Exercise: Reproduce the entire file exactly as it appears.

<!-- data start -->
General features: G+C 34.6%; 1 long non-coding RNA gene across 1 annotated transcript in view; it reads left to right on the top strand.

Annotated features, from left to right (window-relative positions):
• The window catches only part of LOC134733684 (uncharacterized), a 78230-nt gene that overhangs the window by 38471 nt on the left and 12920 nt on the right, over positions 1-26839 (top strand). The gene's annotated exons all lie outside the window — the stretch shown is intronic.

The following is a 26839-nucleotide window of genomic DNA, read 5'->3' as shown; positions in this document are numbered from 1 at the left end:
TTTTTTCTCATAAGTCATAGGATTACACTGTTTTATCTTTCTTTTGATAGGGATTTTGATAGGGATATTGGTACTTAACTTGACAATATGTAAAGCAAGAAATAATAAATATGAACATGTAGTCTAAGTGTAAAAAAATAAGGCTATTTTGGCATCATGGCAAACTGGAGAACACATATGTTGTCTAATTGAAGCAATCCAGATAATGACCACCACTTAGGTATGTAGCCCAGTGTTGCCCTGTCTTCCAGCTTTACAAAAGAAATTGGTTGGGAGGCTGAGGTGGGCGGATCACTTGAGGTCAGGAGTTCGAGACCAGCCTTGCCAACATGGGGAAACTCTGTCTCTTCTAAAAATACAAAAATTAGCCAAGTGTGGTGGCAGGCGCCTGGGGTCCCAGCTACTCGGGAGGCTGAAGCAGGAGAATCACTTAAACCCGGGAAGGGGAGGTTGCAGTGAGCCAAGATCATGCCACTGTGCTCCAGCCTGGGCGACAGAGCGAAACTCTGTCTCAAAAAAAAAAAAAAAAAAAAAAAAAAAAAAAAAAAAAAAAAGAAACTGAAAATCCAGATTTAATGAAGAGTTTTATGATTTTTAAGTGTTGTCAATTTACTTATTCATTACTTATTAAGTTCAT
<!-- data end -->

General features: G+C 34.6%; 1 long non-coding RNA gene across 1 annotated transcript in view; it reads left to right on the top strand.

Annotated features, from left to right (window-relative positions):
• The window catches only part of LOC134733684 (uncharacterized), a 78230-nt gene that overhangs the window by 38471 nt on the left and 12920 nt on the right, over positions 1-26839 (top strand). The gene's annotated exons all lie outside the window — the stretch shown is intronic.

The following is a 26839-nucleotide window of genomic DNA, read 5'->3' as shown; positions in this document are numbered from 1 at the left end:
TTTTTTCTCATAAGTCATAGGATTACACTGTTTTATCTTTCTTTTGATAGGGATTTTGATAGGGATATTGGTACTTAACTTGACAATATGTAAAGCAAGAAATAATAAATATGAACATGTAGTCTAAGTGTAAAAAAATAAGGCTATTTTGGCATCATGGCAAACTGGAGAACACATATGTTGTCTAATTGAAGCAATCCAGATAATGACCACCACTTAGGTATGTAGCCCAGTGTTGCCCTGTCTTCCAGCTTTACAAAAGAAATTGGTTGGGAGGCTGAGGTGGGCGGATCACTTGAGGTCAGGAGTTCGAGACCAGCCTTGCCAACATGGGGAAACTCTGTCTCTTCTAAAAATACAAAAATTAGCCAAGTGTGGTGGCAGGCGCCTGGGGTCCCAGCTACTCGGGAGGCTGAAGCAGGAGAATCACTTAAACCCGGGAAGGGGAGGTTGCAGTGAGCCAAGATCATGCCACTGTGCTCCAGCCTGGGCGACAGAGCGAAACTCTGTCTCAAAAAAAAAAAAAAAAAAAAAAAAAAAAAAAAAAAAAAAAAGAAACTGAAAATCCAGATTTAATGAAGAGTTTTATGATTTTTAAGTGTTGTCAATTTACTTATTCATTACTTATTAAGTTCAT